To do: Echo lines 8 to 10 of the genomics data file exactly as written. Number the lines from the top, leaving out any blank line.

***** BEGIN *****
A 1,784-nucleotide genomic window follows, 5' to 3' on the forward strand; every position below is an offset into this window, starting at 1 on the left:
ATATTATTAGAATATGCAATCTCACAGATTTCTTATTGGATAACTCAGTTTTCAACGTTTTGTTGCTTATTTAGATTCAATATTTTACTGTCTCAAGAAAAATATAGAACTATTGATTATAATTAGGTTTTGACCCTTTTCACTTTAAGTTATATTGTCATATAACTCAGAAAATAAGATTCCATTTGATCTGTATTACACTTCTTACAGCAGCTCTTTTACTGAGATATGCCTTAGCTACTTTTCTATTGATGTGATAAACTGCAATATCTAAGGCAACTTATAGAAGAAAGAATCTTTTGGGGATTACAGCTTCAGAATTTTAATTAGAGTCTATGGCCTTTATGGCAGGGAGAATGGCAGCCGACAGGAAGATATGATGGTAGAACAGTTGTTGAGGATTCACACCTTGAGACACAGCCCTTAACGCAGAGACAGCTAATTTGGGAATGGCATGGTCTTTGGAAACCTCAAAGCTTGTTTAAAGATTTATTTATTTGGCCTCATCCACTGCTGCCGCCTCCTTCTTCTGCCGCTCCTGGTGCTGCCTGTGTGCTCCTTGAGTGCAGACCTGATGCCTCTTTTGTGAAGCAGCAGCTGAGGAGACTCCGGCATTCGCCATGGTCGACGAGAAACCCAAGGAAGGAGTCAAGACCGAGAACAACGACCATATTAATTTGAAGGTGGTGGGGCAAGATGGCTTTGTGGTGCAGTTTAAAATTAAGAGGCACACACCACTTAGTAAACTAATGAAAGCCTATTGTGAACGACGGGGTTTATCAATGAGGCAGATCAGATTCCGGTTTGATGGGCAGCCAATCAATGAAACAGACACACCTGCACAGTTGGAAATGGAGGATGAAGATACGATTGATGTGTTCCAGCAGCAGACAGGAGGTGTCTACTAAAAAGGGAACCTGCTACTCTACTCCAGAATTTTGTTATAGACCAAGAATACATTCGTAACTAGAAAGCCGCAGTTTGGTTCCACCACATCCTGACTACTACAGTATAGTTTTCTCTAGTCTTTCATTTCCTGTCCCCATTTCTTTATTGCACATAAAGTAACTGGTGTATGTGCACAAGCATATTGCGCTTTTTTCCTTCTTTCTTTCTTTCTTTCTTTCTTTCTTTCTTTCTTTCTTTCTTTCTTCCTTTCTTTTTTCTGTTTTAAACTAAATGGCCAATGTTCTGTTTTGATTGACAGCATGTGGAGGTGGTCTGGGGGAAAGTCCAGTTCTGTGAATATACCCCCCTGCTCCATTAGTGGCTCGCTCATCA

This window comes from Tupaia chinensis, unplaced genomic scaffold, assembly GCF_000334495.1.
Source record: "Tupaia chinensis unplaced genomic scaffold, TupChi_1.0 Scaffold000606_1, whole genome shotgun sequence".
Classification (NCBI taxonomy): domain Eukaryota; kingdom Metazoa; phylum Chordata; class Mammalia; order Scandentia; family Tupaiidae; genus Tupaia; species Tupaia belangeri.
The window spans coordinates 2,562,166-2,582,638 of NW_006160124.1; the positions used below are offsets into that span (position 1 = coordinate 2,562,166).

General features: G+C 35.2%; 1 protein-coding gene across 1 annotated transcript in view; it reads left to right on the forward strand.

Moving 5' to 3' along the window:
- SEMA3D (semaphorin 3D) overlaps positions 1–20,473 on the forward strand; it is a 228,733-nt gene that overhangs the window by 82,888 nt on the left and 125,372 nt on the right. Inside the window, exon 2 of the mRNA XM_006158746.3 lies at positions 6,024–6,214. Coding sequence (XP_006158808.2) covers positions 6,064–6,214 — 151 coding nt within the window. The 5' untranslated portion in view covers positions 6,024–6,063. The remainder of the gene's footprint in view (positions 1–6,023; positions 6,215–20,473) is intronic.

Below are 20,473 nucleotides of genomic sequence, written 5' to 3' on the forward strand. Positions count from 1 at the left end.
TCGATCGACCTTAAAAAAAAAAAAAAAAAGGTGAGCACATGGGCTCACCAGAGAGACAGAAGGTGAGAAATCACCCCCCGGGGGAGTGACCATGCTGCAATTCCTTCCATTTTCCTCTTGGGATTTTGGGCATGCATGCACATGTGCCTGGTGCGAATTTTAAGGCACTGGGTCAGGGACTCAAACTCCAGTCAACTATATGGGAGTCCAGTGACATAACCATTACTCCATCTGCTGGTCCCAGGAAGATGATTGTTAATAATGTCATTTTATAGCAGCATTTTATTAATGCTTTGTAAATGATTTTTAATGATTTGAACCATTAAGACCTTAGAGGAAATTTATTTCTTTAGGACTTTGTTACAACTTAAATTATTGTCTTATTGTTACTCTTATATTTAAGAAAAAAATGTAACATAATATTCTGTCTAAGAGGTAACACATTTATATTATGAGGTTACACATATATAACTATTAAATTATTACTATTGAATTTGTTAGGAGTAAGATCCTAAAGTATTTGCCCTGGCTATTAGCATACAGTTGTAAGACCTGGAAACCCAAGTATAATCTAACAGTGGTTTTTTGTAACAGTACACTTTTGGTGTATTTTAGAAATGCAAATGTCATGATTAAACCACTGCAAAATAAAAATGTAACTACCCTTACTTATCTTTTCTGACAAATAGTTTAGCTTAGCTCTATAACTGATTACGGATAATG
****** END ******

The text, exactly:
Moving 5' to 3' along the window:
- SEMA3D (semaphorin 3D) overlaps positions 1–20,473 on the forward strand; it is a 228,733-nt gene that overhangs the window by 82,888 nt on the left and 125,372 nt on the right. Inside the window, exon 2 of the mRNA XM_006158746.3 lies at positions 6,024–6,214. Coding sequence (XP_006158808.2) covers positions 6,064–6,214 — 151 coding nt within the window. The 5' untranslated portion in view covers positions 6,024–6,063. The remainder of the gene's footprint in view (positions 1–6,023; positions 6,215–20,473) is intronic.

Below are 20,473 nucleotides of genomic sequence, written 5' to 3' on the forward strand. Positions count from 1 at the left end.